People Who Zum: Denise Archer
We’re celebrating #PeopleWhoZum with Denise Archer, a non-profit administrator, artist, teen zine editor, mom and now school bus driver. She became a bus driver because she wanted to make a more immediate hands-on difference in students’ growth and emotional wellbeing. She’s not a Zum employee, yet she very much embodies our values.
I heard all the stories on the news about families that were unable to get their kids back to school because of the bus shortage. And then I heard the story of a mom with a neurodivergent son who had autism who didn’t have access to a bus. I was like, if I can help out and hopefully inspire other parents who have some time to get involved, then this is the way it’s going to be. I know of other parents who haven’t become bus drivers, but have become substitute teachers. Everybody’s jumping in and that feels really good.
I told the bus yard, in my interview, I was like, “Listen, I hate driving and I hate waking up early, but I’m willing to do both for the cause. And driving a bus sounds really fun.”
So that’s what I’m doing now. I get up at 5:30 AM when normally I would be getting up at eight or nine. And I’m driving kids and it’s so much fun. It kind of ties in with the nonprofit work that I’ve always done. It’s been very fun and driving a bus is very challenging. It uses my brain in a whole different way.
It took two and a half months for me to get trained, and that’s just for a part-time route. The first day felt completely overwhelming. I have my Master’s in Public Administration. I speak French fluently. I lived in Bolivia, I’ve lived in Japan. I know those languages really well. But this was just completely humbling.
The first day it was pouring down rain. It wasn’t even six in the morning and it was dark. I had a different bus than the one I was trained on, I finally found a way to wedge open the hood, but I didn’t know how to close it. So I had to run over to the mechanics and ask them, “How do I close this hood?” The whole time I’m thinking about the time and picking up these kids who are waiting in the rain.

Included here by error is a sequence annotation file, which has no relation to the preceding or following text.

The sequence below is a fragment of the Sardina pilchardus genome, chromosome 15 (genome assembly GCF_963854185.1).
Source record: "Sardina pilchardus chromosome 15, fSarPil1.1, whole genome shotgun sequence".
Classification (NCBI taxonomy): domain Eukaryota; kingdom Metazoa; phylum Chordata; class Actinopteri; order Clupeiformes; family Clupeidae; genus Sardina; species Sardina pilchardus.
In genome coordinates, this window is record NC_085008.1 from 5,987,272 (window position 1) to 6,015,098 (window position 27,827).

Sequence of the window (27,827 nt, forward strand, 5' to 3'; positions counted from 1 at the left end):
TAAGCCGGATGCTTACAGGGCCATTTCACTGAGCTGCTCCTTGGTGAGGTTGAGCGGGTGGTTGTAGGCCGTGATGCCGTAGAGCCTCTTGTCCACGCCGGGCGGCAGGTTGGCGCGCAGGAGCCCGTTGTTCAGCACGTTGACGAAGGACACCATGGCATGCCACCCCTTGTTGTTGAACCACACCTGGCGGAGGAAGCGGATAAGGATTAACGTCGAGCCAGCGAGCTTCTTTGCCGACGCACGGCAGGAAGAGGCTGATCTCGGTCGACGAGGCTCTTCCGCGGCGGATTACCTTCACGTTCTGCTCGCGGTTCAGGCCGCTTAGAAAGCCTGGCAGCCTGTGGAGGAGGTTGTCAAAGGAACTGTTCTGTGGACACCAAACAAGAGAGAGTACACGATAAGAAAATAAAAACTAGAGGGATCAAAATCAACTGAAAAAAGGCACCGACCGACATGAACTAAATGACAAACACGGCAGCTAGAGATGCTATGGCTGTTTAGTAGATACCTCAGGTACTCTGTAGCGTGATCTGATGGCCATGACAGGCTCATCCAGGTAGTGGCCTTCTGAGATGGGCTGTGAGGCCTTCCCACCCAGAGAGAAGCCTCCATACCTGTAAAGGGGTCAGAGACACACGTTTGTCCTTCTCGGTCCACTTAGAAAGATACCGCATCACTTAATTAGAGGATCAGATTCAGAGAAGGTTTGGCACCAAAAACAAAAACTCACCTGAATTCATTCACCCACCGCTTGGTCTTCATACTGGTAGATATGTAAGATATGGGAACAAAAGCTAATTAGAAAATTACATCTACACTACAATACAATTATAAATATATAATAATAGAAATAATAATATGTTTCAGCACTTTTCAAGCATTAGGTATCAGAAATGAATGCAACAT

I was very late that first day, but driving the bus was fine. That’s something that I felt comfortable doing. But I learned that making mistakes was part of being a rookie. And this is a year of rookies everywhere in so many fields, so we’re just going to make mistakes.
I love the bus drivers. It is the most diverse group of people I have ever worked with in my entire life. Everybody gets along because we’re all unified in transporting kids.
We all know what it is to drive a bus and how difficult it can be at times, especially when you’re making those turns and there’s parked cars, or there’s cargo, or big trucks or semis, or whatever’s in the way. And everybody has hit their mirrors on something. When it happened to me, I walked into the safety office and I said, “Oh, I hit my mirror on another bus.” And they said, “Congratulations and welcome!”
I Wish School Buses Were More…
Accessible. But there’s a limited budget everywhere. Kids deserve a right to free transportation to public school, and sometimes that might require a longer route than would be helpful for them.
I think the kids who get left out of the conversation are the ones who have sensory issues and might prefer a smaller bus. The painfully shy kid who has social anxiety would probably do better with a smaller bus, or even a bully so they can be monitored more.
Call Me Pumpkin